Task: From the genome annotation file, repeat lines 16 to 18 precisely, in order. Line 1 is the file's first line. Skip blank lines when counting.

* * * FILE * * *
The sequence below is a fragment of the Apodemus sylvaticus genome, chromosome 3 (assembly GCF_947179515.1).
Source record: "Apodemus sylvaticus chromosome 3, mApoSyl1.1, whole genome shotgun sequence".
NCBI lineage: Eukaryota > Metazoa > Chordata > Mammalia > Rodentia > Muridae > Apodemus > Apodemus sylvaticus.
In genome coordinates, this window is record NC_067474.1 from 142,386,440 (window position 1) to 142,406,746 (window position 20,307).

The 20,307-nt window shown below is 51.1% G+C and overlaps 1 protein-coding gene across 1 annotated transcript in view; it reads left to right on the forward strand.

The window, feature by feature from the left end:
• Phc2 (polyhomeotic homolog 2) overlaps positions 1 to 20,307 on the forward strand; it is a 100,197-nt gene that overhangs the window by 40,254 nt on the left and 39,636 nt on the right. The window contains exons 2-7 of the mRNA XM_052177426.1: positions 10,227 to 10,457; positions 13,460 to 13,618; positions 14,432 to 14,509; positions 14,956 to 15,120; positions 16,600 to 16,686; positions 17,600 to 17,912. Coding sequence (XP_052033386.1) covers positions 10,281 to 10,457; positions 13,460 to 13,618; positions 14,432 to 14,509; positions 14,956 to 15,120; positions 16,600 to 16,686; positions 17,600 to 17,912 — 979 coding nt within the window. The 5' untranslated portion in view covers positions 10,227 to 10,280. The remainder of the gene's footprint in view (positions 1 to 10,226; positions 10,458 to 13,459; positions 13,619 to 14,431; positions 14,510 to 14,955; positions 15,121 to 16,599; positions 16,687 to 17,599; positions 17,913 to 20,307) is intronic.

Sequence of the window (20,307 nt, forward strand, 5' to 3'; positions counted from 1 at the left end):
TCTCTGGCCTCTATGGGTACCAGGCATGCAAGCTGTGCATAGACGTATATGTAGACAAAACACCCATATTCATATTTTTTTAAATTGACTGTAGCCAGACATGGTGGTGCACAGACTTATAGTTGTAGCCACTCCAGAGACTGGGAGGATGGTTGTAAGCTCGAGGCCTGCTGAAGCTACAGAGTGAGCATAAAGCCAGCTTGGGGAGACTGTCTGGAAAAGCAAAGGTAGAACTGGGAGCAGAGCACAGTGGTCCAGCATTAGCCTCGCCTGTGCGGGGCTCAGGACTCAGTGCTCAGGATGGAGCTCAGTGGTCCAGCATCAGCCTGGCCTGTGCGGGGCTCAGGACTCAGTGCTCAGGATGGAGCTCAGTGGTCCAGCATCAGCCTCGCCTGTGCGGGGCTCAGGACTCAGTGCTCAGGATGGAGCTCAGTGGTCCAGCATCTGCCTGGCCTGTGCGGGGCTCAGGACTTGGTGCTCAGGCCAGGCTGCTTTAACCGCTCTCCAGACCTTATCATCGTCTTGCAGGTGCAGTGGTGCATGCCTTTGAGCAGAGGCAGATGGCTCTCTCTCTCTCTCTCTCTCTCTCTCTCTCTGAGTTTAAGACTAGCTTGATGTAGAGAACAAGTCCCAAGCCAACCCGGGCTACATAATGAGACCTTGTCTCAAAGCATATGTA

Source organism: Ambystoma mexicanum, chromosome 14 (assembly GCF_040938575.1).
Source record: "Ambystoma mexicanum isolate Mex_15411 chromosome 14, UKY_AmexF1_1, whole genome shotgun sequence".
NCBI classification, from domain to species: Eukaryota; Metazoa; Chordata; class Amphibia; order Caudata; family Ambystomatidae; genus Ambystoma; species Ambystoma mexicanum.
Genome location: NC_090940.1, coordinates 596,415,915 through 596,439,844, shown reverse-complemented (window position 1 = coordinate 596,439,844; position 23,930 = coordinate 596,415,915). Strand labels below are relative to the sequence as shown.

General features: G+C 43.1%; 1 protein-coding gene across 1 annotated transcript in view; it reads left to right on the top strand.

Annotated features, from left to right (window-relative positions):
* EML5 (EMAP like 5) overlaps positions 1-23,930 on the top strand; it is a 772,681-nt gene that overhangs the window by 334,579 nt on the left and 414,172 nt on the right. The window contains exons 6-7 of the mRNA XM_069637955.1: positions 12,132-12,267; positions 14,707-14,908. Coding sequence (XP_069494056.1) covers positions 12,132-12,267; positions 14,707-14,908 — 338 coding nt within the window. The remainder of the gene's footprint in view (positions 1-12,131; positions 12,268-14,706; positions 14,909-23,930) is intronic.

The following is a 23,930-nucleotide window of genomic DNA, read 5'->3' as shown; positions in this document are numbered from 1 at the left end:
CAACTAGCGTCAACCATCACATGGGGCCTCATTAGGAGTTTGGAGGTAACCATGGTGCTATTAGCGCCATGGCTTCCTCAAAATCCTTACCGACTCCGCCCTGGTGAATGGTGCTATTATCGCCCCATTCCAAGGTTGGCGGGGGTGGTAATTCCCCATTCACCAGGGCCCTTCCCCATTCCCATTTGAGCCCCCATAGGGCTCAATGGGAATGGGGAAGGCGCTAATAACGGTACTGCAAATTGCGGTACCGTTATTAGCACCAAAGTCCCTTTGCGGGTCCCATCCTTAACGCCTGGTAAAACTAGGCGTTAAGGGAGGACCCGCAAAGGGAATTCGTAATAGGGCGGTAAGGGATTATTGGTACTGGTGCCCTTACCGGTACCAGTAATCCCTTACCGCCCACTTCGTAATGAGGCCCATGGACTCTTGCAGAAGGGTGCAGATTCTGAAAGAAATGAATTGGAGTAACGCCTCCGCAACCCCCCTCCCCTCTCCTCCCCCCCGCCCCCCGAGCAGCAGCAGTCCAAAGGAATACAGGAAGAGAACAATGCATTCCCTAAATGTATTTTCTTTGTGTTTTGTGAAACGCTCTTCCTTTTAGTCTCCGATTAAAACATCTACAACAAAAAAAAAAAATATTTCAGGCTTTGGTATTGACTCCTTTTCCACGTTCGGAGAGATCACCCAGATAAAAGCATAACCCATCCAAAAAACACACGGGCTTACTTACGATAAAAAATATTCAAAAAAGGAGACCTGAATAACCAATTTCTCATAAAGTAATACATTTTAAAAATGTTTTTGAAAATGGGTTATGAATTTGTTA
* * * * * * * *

* EML5 (EMAP like 5) overlaps positions 1-23,930 on the top strand; it is a 772,681-nt gene that overhangs the window by 334,579 nt on the left and 414,172 nt on the right. The window contains exons 6-7 of the mRNA XM_069637955.1: positions 12,132-12,267; positions 14,707-14,908. Coding sequence (XP_069494056.1) covers positions 12,132-12,267; positions 14,707-14,908 — 338 coding nt within the window. The remainder of the gene's footprint in view (positions 1-12,131; positions 12,268-14,706; positions 14,909-23,930) is intronic.

The following is a 23,930-nucleotide window of genomic DNA, read 5'->3' as shown; positions in this document are numbered from 1 at the left end:
CAACTAGCGTCAACCATCACATGGGGCCTCATTAGGAGTTTGGAGGTAACCATGGTGCTATTAGCGCCATGGCTTCCTCAAAATCCTTACCGACTCCGCCCTGGTGAATGGTGCTATTATCGCCCCATTCCAAGGTTGGCGGGGGTGGTAATTCCCCATTCACCAGGGCCCTTCCCCATTCCCATTTGAGCCCCCATAGGGCTCAATGGGAATGGGGAAGGCGCTAATAACGGTACTGCAAATTGCGGTACCGTTATTAGCACCAAAGTCCCTTTGCGGGTCCCATCCTTAACGCCTGGTAAAACTAGGCGTTAAGGGAGGACCCGCAAAGGGAATTCGTAATAGGGCGGTAAGGGATTATTGGTACTGGTGCCCTTACCGGTACCAGTAATCCCTTACCGCCCACTTCGTAATGAGGCCCATGGACTCTTGCAGAAGGGTGCAGATTCTGAAAGAAATGAATTGGAGTAACGCCTCCGCAACCCCCCTCCCCTCTCCTCCCCCCCGCCCCCCGAGCAGCAGCAGTCCAAAGGAATACAGGAAGAGAACAATGCATTCCCTAAATGTATTTTCTTTGTGTTTTGTGAAACGCTCTTCCTTTTAGTCTCCGATTAAAACATCTACAACAAAAAAAAAAAATATTTCAGGCTTTGGTATTGACTCCTTTTCCACGTTCGGAGAGATCACCCAGATAAAAGCATAACCCATCCAAAAAACACACGGGCTTACTTACGATAAAAAATATTCAAAAAAGGAGACCTGAATAACCAATTTCTCATAAAGTAATACATTTTAAAAATGTTTTTGAAAATGGGTTATGAATTTGTTA